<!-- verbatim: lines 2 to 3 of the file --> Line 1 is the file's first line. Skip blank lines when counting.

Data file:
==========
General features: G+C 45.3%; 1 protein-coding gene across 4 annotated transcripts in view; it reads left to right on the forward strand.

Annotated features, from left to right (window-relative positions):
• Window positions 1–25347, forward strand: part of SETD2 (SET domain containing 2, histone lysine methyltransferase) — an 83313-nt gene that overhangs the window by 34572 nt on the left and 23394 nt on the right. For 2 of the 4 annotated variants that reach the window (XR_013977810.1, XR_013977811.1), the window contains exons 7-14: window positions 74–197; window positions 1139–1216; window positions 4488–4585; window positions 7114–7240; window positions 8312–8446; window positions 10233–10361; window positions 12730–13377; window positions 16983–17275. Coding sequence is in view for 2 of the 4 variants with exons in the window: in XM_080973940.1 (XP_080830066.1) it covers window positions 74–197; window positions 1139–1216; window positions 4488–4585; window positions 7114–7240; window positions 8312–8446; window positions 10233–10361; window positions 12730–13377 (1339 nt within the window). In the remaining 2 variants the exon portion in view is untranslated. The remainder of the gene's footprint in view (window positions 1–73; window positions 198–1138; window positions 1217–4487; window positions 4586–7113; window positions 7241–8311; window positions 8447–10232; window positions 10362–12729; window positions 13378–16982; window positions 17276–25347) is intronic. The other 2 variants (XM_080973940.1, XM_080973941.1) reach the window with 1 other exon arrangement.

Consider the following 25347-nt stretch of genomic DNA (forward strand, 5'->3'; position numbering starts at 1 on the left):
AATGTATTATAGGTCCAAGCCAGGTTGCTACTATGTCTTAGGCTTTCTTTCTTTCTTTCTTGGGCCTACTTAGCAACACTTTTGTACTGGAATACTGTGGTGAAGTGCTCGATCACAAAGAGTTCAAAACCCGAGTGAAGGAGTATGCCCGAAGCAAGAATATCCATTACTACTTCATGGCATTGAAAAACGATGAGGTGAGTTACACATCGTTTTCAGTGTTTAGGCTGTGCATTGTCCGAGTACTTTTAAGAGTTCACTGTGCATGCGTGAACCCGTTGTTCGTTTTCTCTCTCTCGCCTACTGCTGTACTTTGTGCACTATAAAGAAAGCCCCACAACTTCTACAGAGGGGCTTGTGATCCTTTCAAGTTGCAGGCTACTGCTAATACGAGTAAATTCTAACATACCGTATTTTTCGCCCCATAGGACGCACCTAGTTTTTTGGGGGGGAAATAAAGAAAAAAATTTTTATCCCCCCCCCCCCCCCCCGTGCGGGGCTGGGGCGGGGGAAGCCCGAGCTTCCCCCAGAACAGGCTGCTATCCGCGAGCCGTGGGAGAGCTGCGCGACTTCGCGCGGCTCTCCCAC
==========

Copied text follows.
Annotated features, from left to right (window-relative positions):
• Window positions 1–25347, forward strand: part of SETD2 (SET domain containing 2, histone lysine methyltransferase) — an 83313-nt gene that overhangs the window by 34572 nt on the left and 23394 nt on the right. For 2 of the 4 annotated variants that reach the window (XR_013977810.1, XR_013977811.1), the window contains exons 7-14: window positions 74–197; window positions 1139–1216; window positions 4488–4585; window positions 7114–7240; window positions 8312–8446; window positions 10233–10361; window positions 12730–13377; window positions 16983–17275. Coding sequence is in view for 2 of the 4 variants with exons in the window: in XM_080973940.1 (XP_080830066.1) it covers window positions 74–197; window positions 1139–1216; window positions 4488–4585; window positions 7114–7240; window positions 8312–8446; window positions 10233–10361; window positions 12730–13377 (1339 nt within the window). In the remaining 2 variants the exon portion in view is untranslated. The remainder of the gene's footprint in view (window positions 1–73; window positions 198–1138; window positions 1217–4487; window positions 4586–7113; window positions 7241–8311; window positions 8447–10232; window positions 10362–12729; window positions 13378–16982; window positions 17276–25347) is intronic. The other 2 variants (XM_080973940.1, XM_080973941.1) reach the window with 1 other exon arrangement.